End-of-life issues are difficult for everyone, especially the dying person’s caregivers, friends and family. It’s often hard to know what to say to someone in hospice. To honor your loved one, the most important thing is to make the most of the time you have left together. Because you don’t know exactly how much time you have, it’s important to act sooner rather than later. Your words of comfort for the sick and dying have tremendous impact, giving them spiritual healing and closure and providing you with loving memories.
How to Comfort Someone Who is Dying
The end of life means something different to everyone. Family history, faith and last wishes have varying degrees of importance to each individual, based on our background and belief system. Too often, we provide comfort based on our own personal preferences. However, when a loved one is near the end of life, we should prioritize their needs instead of our own. Here are four ways to comfort someone who is dying:
- Meet mental or emotional needs: Your loved one will often take the lead in letting you know what emotional needs they might have. When asked a question, always be honest, address fears or questions and make sure your loved one knows you’re there to help.
- Provide physical comfort: While words matter, caregivers can also offer comfort and love by taking care of physical needs. Sometimes, simply adjusting the bed or regulating the room temperature can alleviate distress. Other ways to keep your loved one comfortable include sharing a favorite treat, or applying a soothing, alcohol-free lotion to dried skin.
- Satisfy spiritual needs: Those at the end of life often want to come to terms with unresolved issues. If your loved one asks for a meeting with a family member you suspect might be particularly difficult, honor the request. If needed, seek the assistance of a social worker or counselor to help facilitate a meaningful discussion.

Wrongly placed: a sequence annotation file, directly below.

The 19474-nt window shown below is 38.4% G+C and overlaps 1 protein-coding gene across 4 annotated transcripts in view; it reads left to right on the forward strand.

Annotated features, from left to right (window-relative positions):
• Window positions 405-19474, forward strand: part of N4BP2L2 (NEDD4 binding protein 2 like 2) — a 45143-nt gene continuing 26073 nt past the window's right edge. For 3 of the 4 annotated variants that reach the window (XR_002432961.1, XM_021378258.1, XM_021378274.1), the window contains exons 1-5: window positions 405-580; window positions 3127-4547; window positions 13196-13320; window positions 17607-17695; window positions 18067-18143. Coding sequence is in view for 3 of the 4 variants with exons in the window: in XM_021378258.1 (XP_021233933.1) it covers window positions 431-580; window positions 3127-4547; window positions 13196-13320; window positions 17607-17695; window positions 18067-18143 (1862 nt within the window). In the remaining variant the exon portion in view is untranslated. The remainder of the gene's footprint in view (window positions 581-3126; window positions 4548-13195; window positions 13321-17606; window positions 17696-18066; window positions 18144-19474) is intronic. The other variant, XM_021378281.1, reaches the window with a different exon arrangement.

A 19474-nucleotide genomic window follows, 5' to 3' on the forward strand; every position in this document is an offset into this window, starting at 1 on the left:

Often, the end of life brings up life’s big questions, like “Did my time on earth matter?” and “What happens when I die?” You’ll provide great comfort by setting up a meeting with the facility chaplain or your loved one’s pastor, priest, rabbi, imam or other close member of their faith community.
- Take on practical tasks: On some days, a person who is dying may not be as concerned about themselves as they are about settling things for what they will leave behind, , like a beloved pet, family heirloom or even a favorite houseplant. Listen to your loved one’s concerns and help make the appropriate arrangements.
What to Say When Visiting a Dying Person
While it’s hard to know what to say to someone who is dying soon, it’s important to let your loved one know that their life mattered to you. “I love you” and “Thank you” are powerful ways to begin a conversation. If you have unresolved issues, instead of getting into detail, it may be easier to simply say, “I’m sorry for the times I’ve hurt you.” If you’ve been wronged by them, tell them you forgive them. Use the time you have left to foster healing and peace.
- Be honest: While you don’t need to have long discussions about dying, don’t shy away from any topic your loved one brings up concerning their condition.
- Share memories: Chances are, your loved ones will want to discuss memories. Use this time to share all the things you learned from them and what you cherish about the time you had together. Don’t be afraid to laugh and ask questions.
- Offer reassurance: Make sure your loved one knows you’ve listened to any requests and will make sure all wishes are carried out.
Tips for Talking With Someone Who is Dying
The important thing to note when considering what to say to someone who is dying in hospice is this: Let your loved one take the lead. If you have some things you’d like to say, there’s a good chance you’ll be able to fit your thoughts naturally into the conversation at the right time.
When words fail you, as they often do at difficult times, your presence will speak volumes. Hold your loved one’s hand or gently touch their arm to let them know you’re with them.
How to Say Goodbye to Someone Who is DyingWhen you know your time together is almost over, you may wish to say goodbye. Start by saying, “I don’t know if I’ll see you again,” and then thank your loved one for the memories, their life lessons and the time you spent together. Listen for cues, ask follow-up questions and be present.
Elmcroft can help during your loved one’s last days. From coordination of hospice care to simply serving as a listening ear for caregivers, our staff understands and can help you navigate this difficult time.